Saturday, May 6, 2017

Q&A with Deborah Hopkinson

Deborah Hopkinson is the author of many books for children, including the new picture books Independence Cake and A Letter to My Teacher. Some of her other books are Dive!, Follow the Moon Home, and A Bandit's Tale. She lives near Portland, Oregon.

Q: How did you come up with the idea for Independence Cake, and what kind of research did you do to write the book?

A: Independence Cake takes place in 1789, and is a (very) fictionalized account of Amelia Simmons, who in 1796 wrote America’s first cookbook, American Cookery.

My editor Anne Schwartz (Schwartz & Wade) and I were discussing ideas for a picture book set during the Revolutionary War period. After striking out on several ideas related to the conflict, I stumbled upon this fascinating tidbit of culinary history.

Very little is known about Amelia Simmons – even where she lived. On the title page of her book she describes herself as “An American Orphan.” But although her real life was undoubtedly more difficult than the light-hearted concoction I’ve whipped up, she definitely seems to have been infected with an entrepreneurial, independent spirit.

I love Giselle Potter’s illustrations, which are reminiscent of the 18th century. We also managed to get a little history thrown in: the Independence Cake of the title actually becomes 13 cakes, one for each colony.

Q: You also have another new picture book out, A Letter to My Teacher. What was the inspiration for that book, and what does it say about the impact a teacher can have on a student?

A: There were a number of inspirations for A Letter to My Teacher. Certainly one was my daughter, Rebekah, who was in graduate school to become an educator when I wrote an early draft of the manuscript. (That was during an April 1 snowstorm in New Hampshire in 2011.)

I’ve only been a full time author for three years, and have been so inspired by my travels around the country, where I’ve visited elementary and middle schools in many states. I believe teachers, librarians, staff, and parents create amazing communities of learning across America, and we have much to celebrate.

At a recent school visit, parents bought a copy of A Letter to My Teacher for each teacher, to be given during Teacher Appreciation Week. They plan to have every student sign his or her name, as a class gift. It was an honor to autograph each of those books and I only wish I could go back to see the presentations to the teachers!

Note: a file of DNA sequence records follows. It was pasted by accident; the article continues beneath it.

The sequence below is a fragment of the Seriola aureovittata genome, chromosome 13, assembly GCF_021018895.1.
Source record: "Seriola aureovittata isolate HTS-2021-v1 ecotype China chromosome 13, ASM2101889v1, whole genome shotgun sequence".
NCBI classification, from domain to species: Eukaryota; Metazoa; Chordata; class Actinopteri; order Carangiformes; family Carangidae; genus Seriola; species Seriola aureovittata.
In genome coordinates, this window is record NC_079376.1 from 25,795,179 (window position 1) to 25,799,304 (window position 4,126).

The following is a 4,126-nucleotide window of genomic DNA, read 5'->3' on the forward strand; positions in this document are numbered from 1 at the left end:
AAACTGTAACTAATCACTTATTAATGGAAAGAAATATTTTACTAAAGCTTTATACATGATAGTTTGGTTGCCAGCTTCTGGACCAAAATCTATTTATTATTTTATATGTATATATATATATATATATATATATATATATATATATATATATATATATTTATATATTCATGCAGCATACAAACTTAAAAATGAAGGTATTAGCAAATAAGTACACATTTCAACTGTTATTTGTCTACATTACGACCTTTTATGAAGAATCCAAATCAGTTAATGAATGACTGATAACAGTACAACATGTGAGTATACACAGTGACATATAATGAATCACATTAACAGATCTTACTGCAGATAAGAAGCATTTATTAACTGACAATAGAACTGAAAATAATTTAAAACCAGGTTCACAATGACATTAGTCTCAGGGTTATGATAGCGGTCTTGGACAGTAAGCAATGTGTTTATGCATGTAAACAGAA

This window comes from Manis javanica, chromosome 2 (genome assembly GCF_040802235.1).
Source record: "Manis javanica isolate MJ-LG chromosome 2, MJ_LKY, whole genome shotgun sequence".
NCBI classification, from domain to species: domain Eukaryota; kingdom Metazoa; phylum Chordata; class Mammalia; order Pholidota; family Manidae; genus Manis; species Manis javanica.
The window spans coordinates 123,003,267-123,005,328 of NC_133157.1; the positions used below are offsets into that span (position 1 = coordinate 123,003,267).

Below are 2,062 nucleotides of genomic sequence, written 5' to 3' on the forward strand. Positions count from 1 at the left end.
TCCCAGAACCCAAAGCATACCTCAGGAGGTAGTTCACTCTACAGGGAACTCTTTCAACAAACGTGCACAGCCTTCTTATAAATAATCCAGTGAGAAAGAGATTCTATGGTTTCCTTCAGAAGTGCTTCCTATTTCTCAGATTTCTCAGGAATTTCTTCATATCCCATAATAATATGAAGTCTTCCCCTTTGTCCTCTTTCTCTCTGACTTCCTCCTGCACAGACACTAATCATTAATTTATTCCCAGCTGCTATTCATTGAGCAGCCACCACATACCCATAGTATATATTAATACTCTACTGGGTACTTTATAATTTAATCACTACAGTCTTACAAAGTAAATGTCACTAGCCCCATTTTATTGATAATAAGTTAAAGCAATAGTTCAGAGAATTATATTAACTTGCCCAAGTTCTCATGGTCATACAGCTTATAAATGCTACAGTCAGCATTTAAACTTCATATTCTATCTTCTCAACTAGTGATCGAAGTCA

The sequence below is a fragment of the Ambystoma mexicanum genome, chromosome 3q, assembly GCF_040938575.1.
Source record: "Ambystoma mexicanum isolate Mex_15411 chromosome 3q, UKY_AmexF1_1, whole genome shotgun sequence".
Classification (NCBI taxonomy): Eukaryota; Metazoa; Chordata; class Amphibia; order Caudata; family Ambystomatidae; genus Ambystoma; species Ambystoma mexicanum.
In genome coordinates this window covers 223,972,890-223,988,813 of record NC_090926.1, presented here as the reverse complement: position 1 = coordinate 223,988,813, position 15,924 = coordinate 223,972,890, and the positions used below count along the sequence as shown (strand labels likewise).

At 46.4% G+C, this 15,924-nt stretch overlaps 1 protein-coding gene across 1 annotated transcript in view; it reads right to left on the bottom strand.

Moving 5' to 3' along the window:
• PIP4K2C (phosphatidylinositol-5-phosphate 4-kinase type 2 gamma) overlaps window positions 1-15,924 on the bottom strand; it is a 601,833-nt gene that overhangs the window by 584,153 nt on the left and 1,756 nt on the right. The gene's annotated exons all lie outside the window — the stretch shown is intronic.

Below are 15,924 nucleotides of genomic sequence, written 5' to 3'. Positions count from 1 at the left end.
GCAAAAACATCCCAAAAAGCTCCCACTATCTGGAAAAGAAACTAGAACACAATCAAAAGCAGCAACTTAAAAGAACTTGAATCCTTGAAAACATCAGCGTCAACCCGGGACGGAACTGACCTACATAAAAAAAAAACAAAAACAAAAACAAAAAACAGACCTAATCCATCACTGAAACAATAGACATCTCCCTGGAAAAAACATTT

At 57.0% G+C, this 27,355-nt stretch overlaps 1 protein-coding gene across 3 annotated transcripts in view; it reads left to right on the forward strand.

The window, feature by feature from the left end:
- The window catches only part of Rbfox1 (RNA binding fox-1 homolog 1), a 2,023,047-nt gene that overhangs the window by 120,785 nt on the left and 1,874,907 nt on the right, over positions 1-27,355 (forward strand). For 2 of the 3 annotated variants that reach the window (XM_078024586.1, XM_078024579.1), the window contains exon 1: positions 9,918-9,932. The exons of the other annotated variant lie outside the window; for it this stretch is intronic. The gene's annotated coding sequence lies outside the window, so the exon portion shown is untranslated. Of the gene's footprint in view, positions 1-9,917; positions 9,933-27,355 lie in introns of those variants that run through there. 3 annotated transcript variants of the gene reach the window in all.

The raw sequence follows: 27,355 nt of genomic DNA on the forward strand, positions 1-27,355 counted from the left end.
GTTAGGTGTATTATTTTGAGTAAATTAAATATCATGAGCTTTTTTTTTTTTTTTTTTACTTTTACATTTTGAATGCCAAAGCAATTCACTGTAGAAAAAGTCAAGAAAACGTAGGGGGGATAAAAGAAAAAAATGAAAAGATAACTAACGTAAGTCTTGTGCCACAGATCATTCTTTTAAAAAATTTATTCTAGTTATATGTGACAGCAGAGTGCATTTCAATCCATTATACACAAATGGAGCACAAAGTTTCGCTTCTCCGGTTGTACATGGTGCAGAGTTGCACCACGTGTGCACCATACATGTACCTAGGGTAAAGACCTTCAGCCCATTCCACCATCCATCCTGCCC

Q: In both cases, what do you think the illustrators, Giselle Potter and Nancy Carpenter respectively, added to the books?

A: Authors don’t normally choose their illustrators, but I was ecstatic when Anne Schwartz decided on Giselle and Nancy for these picture books. This is the third title Nancy and I have done together, and she brings something different to each.

Here, she creates a warm, nurturing relationship between a teacher and student, but at the same time we see the entire school community, and I think, can imagine the teacher having a similar impact on each student in her class.

I’ve admired Giselle’s work for many years, and am thrilled to be able to share this book with students. I previewed it last week at a school visit, and second graders were delighted by the details: we scoured each spread to see just how many of the little Bean boys (the family Amelia is living with has six sons) appear.

Often one will be hiding in a cupboard or under a table. Those imaginative touches really make a book come alive and I hope make multiple readings enjoyable.

Q: You write for various age groups. Is your writing process similar, or does it change depending on the type of book?

A: I do change much about the process when I am writing a 1,200 word picture book compared to a 60,000 word work of nonfiction for middle schoolers. However, some things remain the same:  I try to do as much research as I can, and I revise a lot (sometimes more than I want to!), as I work with collaboratively with my editors. Writing is hard, and yet that challenge is also what makes it so rewarding.

Q: What are you working on now?

A: Right now I am just finishing a chapter in an anthology entitled Fatal Throne, to be published next year. It’s the brainchild of author Candace Fleming and is also edited by Anne Schwartz. I’m honored to be one of six female authors, who each took on the story of a wife of Henry VIII (Tobin Anderson contributes pieces as Henry throughout).

It was the first time I was involved in writing fiction that veers into YA, and it was really great to be in the company of some amazing writers. In addition to Candy Fleming, Jennifer Donnelly, Linda Sue Park, Stephanie Hemphill, and Lisa Ann Sandell took part.

Q: Anything else we should know?

A: Since it’s now spring, I can’t pass up the opportunity to encourage students and parents to join their local summer reading program.  The 2017 theme is the same for all readers: “Build a Better World.” 

I like to think my new books fit in: cooking together is fun – and food brings local communities together through farmers’ markets, community farm shares, and the support of local restaurants.  

And, of course, it’s never too late to sit down to write a letter to that teacher who helped launch you into the world.

--Interview with Deborah Kalb. For a previous Q&A with Deborah Hopkinson, please click here. Thanks again to Deborah Hopkinson for appearing. For other stops on the Hopkinson Double Blog Tour, please check

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